Vancouver police made 183 queries to federal immigration authorities during an eight-month period ending May 23, 2019.
That’s an average of almost 23 per month, based on a report to the police board chaired by city mayor Kennedy Stewart.
According to the police report, queries directed to the Canada Border Services Agency (CBSA) involved undocumented migrants as well as those with legal immigration status. Of the 183 requests for information, 87 percent—or 159 of them—were regarding people who were the subjects of complaints or suspects in police investigations.
Thirty-six people were detained under the federal Immigration and Refugee Protection Act (IRPA) as a result of the queries.
For context, the report’s author, Drazen Manojlovic—director of the planning, research, and audit section of the Vancouver Police Department—noted that the VPD arrested about 10,000 people in the same eight-month period.
Manojlovic pointed out that queries made to CBSA accounted for 0.1 percent of the total arrests during that time, while the IRPA detentions corresponded to 0.02 percent.
“These results support the VPD’s publicly-stated position that enforcing IRPA is not an organizational priority,” Manojlovic wrote.
Of the 183 queries, 32 were about persons reported missing and CBSA was contacted as part of efforts to locate them.
Manojlovic noted that there was only one case when the VPD got in touch with CBSA about someone who was a victim, witness, or complainant.
“In this lone instance, a victim wished to return to her home country and, in concert with her nation’s consulate, the CBSA was contacted to facilitate this process,” Manojlovic related.
Manojlovic wrote the report to update the board about the VPD’s access to police services without fear policy, which the board approved in July 2018. The guidelines provide that police are to neither ask for nor disclose the immigration status of a person who seeks help from them.
The policy was intended for victims, witnesses, and complainants.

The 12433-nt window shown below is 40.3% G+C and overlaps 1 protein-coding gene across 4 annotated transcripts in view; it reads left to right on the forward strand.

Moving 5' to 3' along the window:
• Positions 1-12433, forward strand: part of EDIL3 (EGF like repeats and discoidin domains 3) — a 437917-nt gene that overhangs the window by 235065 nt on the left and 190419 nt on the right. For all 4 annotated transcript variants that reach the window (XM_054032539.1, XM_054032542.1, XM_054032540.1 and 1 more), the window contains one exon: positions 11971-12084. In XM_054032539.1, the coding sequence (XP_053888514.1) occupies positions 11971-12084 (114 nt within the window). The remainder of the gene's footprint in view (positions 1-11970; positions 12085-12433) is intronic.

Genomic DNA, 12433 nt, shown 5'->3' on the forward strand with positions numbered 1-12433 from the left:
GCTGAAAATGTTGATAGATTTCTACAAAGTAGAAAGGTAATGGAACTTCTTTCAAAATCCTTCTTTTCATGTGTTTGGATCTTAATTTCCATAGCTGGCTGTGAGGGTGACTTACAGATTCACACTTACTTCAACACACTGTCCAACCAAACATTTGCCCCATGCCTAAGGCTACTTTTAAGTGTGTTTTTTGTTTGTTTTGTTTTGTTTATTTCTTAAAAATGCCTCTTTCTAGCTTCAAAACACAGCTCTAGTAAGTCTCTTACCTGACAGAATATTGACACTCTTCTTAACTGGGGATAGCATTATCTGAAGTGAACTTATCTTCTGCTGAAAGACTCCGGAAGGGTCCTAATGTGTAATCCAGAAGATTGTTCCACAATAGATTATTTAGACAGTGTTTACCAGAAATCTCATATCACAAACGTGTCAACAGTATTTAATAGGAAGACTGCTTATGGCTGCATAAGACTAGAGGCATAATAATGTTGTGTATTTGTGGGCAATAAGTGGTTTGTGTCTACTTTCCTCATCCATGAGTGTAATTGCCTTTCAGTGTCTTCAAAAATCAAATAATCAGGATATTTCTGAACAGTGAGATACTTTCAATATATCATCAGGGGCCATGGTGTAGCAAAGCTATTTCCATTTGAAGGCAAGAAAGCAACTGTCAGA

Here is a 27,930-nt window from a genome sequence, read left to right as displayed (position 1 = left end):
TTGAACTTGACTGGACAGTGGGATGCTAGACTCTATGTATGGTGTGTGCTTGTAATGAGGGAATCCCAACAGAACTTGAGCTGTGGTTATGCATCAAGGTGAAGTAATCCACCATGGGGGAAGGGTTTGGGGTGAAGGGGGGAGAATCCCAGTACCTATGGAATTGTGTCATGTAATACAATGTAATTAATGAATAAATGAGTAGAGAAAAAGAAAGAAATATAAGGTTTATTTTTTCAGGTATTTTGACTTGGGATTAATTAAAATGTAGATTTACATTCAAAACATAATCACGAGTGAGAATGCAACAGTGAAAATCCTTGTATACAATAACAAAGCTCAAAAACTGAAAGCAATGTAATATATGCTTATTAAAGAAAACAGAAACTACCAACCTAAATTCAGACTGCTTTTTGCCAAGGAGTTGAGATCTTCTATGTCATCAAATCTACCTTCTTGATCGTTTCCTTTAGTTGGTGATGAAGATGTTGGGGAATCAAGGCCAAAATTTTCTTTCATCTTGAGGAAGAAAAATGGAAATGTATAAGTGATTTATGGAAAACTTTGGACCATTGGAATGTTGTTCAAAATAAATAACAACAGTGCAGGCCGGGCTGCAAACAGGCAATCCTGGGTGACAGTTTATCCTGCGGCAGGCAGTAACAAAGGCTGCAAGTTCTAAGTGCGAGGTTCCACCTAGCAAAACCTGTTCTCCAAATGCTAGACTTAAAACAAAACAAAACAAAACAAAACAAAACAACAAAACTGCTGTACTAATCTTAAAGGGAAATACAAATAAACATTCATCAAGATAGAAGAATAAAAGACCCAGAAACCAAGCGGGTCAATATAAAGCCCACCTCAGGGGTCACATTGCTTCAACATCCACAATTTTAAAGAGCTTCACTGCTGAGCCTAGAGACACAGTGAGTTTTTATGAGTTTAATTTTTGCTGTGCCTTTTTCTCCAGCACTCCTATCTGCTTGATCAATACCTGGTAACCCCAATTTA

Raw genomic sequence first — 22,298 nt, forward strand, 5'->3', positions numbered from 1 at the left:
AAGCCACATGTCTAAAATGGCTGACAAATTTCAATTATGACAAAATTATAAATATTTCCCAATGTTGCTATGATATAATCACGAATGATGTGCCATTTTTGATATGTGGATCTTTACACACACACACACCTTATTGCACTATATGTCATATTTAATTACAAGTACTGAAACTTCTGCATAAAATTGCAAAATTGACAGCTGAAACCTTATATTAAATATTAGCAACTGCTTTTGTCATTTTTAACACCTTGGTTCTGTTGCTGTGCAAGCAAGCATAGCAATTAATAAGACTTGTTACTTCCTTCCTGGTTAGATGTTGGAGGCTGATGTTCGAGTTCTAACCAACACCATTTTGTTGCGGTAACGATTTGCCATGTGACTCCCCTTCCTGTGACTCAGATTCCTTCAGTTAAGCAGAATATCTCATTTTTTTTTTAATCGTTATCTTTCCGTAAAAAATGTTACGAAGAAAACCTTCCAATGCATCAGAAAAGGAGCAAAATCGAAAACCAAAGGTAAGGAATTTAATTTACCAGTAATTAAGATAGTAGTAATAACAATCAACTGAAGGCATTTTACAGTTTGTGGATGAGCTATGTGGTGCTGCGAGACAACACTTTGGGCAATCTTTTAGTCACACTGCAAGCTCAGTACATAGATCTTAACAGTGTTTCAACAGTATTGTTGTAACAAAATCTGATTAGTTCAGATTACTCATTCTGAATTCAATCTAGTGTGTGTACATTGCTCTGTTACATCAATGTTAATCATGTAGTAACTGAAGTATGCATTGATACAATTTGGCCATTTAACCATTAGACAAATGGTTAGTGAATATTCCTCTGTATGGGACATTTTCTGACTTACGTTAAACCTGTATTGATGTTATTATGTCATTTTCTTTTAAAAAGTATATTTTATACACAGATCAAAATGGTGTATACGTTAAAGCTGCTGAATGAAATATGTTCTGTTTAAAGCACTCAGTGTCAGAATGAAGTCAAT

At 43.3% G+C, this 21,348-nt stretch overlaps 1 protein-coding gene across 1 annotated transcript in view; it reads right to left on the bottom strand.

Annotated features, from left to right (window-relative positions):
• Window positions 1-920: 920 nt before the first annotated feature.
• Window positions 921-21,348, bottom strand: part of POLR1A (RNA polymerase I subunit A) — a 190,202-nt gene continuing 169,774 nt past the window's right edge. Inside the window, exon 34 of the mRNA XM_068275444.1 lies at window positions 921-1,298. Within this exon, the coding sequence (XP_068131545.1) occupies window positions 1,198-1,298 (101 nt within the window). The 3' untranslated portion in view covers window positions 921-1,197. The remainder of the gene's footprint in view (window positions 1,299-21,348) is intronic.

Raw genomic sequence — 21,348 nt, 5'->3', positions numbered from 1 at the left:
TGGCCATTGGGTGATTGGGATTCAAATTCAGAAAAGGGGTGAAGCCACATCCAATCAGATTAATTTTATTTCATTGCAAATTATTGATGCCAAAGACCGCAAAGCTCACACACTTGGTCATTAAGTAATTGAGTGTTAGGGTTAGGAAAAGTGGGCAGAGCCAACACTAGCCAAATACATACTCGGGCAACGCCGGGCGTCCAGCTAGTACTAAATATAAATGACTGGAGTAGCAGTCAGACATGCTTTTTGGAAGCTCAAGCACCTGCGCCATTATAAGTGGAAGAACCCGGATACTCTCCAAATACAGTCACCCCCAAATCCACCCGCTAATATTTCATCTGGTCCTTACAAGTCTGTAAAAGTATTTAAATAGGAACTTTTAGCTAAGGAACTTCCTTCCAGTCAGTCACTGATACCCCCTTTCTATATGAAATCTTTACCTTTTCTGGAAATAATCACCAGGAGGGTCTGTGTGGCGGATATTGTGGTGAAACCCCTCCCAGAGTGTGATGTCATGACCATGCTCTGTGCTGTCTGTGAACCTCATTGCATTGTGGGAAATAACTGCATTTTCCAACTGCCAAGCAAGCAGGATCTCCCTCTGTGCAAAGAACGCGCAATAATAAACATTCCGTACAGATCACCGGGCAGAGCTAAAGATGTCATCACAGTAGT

Byron Cruz is with Sanctuary Health, a group that helps undocumented migrants access health-care services. Cruz claimed that based on what he and his group are hearing, people without legal immigration status do not trust the police even though the VPD has its access without fear policy.
“It just created a false expectation that people were safe,” Cruz told the Georgia Straight in a phone interview.
According to Cruz, a common experience is that migrants are asked to produce their passports when they come in contact with the police. “They’re just a nice title, but what happens is totally the opposite,” Cruz said about the policy.
Following the police board’s direction, Manojlovic recalled that the VPD has consulted community organizations about the guidelines. According to Manojlovic, there was a suggestion that the access without fear guidelines should be “expanded to include people who VPD officers are investigating”.
However, Manojlovic stated that the VPD views that measure as “detrimental to its policing and public safety mandate”.
“While the VPD will assist victims, witnesses, and complainants who are undocumented migrants,” Manojlovic wrote, “the VPD is not agreeable to disassociating with CBSA, particularly when it comes to individuals who are being investigated for an offence.”
The report is included in the police board’s agenda for Thursday (July 18).